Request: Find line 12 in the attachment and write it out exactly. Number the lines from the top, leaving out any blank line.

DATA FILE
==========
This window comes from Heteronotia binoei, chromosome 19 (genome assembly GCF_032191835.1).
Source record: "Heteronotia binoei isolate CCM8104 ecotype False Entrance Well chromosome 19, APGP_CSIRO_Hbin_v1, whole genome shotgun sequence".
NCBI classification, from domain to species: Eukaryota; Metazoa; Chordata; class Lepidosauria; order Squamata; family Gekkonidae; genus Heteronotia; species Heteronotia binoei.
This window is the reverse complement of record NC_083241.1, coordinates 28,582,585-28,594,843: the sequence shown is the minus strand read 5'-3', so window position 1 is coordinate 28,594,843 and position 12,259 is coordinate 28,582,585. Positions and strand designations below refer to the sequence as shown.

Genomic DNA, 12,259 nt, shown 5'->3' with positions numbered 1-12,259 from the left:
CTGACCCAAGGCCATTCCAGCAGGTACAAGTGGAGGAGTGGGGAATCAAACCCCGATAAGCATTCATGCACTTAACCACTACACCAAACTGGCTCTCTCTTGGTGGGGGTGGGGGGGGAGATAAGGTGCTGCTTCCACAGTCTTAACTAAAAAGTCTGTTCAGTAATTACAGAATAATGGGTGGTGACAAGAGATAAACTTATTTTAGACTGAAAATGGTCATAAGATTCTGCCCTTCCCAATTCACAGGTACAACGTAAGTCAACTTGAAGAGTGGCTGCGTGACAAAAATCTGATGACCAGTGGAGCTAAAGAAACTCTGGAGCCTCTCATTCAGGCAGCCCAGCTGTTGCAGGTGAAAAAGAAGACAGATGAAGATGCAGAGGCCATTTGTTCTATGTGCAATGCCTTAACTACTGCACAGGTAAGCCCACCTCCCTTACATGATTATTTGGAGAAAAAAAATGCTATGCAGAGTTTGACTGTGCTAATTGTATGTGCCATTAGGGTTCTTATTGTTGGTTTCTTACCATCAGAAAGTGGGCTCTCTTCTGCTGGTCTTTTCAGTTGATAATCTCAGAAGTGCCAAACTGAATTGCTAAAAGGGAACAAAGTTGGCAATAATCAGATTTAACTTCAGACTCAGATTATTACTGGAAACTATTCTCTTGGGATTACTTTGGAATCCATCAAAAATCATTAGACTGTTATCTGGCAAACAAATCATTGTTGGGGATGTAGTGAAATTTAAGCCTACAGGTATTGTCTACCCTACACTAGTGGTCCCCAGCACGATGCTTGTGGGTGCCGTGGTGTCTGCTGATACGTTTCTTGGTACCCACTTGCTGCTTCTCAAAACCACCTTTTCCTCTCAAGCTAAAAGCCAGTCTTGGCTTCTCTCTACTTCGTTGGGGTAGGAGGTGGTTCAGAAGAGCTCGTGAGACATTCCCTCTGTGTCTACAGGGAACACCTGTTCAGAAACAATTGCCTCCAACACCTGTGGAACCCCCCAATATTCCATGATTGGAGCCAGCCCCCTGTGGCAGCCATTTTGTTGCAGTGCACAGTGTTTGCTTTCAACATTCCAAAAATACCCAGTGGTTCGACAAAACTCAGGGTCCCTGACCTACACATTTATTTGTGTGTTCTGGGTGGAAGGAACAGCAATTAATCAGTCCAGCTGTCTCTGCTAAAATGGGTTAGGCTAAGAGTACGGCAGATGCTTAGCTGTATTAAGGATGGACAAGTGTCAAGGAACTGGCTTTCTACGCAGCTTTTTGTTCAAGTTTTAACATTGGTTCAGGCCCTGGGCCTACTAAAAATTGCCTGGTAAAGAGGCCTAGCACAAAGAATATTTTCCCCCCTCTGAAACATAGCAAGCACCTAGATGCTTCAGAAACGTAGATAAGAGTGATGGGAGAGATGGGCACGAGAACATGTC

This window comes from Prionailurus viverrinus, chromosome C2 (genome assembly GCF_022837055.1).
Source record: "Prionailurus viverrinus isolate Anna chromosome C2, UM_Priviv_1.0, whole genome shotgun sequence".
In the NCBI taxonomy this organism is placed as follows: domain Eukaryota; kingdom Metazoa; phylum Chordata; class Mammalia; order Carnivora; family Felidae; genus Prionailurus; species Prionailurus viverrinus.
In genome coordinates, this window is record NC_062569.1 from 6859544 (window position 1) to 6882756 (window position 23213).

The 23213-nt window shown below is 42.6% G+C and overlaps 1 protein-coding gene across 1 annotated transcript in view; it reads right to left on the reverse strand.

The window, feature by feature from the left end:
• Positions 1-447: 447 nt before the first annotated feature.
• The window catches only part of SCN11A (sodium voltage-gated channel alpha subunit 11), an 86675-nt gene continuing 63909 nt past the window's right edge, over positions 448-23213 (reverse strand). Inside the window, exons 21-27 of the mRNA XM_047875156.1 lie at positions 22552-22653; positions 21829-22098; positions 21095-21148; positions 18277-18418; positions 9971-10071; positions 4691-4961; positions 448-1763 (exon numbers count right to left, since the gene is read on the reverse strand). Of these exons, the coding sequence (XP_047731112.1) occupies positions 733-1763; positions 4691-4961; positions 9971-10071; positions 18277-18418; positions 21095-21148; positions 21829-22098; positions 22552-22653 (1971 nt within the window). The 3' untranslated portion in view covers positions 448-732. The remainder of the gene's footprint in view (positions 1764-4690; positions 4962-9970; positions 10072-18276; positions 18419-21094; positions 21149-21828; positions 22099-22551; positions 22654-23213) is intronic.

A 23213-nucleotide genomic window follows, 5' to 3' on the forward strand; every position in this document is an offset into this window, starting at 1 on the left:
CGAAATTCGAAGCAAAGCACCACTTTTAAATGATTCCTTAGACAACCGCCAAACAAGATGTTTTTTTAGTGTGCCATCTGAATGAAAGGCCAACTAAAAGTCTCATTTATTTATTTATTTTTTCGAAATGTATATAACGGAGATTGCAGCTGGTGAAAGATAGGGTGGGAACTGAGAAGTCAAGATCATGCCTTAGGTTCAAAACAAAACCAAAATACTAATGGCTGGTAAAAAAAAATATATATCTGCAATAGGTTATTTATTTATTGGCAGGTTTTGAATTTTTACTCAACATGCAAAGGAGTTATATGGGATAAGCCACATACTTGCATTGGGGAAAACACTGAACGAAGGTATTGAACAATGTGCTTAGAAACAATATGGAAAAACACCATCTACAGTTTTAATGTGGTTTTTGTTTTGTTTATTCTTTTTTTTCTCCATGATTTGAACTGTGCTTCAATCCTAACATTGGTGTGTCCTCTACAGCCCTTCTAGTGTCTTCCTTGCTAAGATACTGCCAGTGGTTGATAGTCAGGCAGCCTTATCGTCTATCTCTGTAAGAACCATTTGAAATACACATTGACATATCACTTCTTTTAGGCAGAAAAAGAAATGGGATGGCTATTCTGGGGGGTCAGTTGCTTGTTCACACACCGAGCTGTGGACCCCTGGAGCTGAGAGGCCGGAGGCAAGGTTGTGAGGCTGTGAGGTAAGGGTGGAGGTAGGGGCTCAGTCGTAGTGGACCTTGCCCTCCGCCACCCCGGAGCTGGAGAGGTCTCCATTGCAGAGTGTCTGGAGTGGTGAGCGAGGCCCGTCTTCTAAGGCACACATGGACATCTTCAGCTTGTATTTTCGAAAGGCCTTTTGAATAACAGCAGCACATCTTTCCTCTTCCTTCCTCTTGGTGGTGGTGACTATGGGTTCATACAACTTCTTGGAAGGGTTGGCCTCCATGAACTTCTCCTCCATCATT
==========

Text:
The window, feature by feature from the left end: